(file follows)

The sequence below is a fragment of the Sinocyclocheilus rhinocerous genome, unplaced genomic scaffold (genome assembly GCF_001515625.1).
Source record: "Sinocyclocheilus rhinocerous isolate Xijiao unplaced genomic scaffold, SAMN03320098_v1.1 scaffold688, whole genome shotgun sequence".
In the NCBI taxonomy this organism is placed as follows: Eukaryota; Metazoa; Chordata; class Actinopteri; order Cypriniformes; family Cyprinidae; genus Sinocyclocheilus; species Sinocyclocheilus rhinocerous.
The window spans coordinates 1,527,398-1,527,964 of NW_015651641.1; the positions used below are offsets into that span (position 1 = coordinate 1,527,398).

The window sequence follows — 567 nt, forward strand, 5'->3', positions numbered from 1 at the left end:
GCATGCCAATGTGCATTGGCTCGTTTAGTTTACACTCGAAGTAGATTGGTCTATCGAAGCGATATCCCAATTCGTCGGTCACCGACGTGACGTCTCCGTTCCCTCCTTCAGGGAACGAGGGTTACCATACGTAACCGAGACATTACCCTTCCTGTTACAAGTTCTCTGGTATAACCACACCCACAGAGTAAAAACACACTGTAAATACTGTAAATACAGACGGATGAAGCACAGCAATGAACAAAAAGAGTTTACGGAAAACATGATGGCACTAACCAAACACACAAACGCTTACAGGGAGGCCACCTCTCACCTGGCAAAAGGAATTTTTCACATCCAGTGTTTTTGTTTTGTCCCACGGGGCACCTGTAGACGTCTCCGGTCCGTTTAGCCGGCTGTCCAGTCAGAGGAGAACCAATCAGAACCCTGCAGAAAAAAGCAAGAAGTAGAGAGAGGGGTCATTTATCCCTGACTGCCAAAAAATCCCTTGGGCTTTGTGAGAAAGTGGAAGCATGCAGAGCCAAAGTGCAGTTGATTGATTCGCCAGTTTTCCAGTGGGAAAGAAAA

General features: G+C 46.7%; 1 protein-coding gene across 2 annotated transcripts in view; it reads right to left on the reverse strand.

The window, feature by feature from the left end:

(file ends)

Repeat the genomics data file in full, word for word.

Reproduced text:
The sequence below is a fragment of the Sinocyclocheilus rhinocerous genome, unplaced genomic scaffold (genome assembly GCF_001515625.1).
Source record: "Sinocyclocheilus rhinocerous isolate Xijiao unplaced genomic scaffold, SAMN03320098_v1.1 scaffold688, whole genome shotgun sequence".
In the NCBI taxonomy this organism is placed as follows: Eukaryota; Metazoa; Chordata; class Actinopteri; order Cypriniformes; family Cyprinidae; genus Sinocyclocheilus; species Sinocyclocheilus rhinocerous.
The window spans coordinates 1,527,398-1,527,964 of NW_015651641.1; the positions used below are offsets into that span (position 1 = coordinate 1,527,398).

The window sequence follows — 567 nt, forward strand, 5'->3', positions numbered from 1 at the left end:
GCATGCCAATGTGCATTGGCTCGTTTAGTTTACACTCGAAGTAGATTGGTCTATCGAAGCGATATCCCAATTCGTCGGTCACCGACGTGACGTCTCCGTTCCCTCCTTCAGGGAACGAGGGTTACCATACGTAACCGAGACATTACCCTTCCTGTTACAAGTTCTCTGGTATAACCACACCCACAGAGTAAAAACACACTGTAAATACTGTAAATACAGACGGATGAAGCACAGCAATGAACAAAAAGAGTTTACGGAAAACATGATGGCACTAACCAAACACACAAACGCTTACAGGGAGGCCACCTCTCACCTGGCAAAAGGAATTTTTCACATCCAGTGTTTTTGTTTTGTCCCACGGGGCACCTGTAGACGTCTCCGGTCCGTTTAGCCGGCTGTCCAGTCAGAGGAGAACCAATCAGAACCCTGCAGAAAAAAGCAAGAAGTAGAGAGAGGGGTCATTTATCCCTGACTGCCAAAAAATCCCTTGGGCTTTGTGAGAAAGTGGAAGCATGCAGAGCCAAAGTGCAGTTGATTGATTCGCCAGTTTTCCAGTGGGAAAGAAAA

General features: G+C 46.7%; 1 protein-coding gene across 2 annotated transcripts in view; it reads right to left on the reverse strand.

The window, feature by feature from the left end: